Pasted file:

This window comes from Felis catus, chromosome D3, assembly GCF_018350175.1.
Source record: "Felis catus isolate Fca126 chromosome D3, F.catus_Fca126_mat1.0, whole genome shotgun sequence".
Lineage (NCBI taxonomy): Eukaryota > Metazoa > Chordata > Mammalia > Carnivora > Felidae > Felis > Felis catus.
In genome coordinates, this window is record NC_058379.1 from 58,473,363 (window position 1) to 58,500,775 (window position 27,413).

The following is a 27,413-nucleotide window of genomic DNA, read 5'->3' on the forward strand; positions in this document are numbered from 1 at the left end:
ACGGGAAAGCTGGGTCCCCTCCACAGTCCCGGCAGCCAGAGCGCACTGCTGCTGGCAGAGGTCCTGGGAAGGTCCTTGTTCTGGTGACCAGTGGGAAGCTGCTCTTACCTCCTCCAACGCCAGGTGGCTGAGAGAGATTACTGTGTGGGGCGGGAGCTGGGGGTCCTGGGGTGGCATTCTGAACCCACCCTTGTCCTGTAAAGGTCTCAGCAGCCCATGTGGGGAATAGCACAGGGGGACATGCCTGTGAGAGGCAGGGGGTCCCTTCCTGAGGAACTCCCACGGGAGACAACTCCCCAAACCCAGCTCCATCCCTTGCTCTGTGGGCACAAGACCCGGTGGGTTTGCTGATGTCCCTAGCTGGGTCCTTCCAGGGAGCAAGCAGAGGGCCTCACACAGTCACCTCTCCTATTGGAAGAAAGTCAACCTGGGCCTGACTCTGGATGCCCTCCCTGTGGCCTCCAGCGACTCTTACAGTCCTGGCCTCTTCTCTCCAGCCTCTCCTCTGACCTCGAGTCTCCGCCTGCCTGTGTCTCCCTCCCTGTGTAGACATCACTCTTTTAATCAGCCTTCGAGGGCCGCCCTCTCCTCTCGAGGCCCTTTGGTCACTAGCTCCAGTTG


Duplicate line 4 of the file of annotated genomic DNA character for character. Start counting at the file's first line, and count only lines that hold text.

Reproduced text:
In genome coordinates, this window is record NC_058379.1 from 58,473,363 (window position 1) to 58,500,775 (window position 27,413).